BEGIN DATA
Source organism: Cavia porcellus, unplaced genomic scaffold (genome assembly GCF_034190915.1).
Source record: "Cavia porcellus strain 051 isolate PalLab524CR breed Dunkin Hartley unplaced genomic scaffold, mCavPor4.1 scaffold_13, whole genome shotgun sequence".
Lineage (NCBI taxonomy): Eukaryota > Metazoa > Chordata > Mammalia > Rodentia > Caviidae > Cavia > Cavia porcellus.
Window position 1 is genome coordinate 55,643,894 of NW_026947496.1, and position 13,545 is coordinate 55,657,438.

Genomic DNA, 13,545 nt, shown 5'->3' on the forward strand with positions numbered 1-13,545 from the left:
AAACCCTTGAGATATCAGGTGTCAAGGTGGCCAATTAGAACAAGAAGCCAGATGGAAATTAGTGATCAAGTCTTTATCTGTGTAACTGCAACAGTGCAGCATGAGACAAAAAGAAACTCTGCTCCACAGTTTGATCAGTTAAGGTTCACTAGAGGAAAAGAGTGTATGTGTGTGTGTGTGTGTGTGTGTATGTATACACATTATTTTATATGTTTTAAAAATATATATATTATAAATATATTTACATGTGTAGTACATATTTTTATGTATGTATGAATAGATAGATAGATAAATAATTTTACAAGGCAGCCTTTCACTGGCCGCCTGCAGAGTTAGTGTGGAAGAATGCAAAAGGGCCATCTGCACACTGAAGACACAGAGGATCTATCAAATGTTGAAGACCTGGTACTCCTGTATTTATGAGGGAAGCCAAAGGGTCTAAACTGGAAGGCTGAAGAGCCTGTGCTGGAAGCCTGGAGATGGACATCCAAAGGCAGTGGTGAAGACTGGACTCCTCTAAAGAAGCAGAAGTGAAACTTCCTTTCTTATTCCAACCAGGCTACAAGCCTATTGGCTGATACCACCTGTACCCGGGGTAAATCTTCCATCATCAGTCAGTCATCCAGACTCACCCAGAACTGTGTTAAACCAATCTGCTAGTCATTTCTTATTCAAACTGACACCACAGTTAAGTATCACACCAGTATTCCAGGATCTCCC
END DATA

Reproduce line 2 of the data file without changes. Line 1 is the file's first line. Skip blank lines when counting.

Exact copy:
Source record: "Cavia porcellus strain 051 isolate PalLab524CR breed Dunkin Hartley unplaced genomic scaffold, mCavPor4.1 scaffold_13, whole genome shotgun sequence".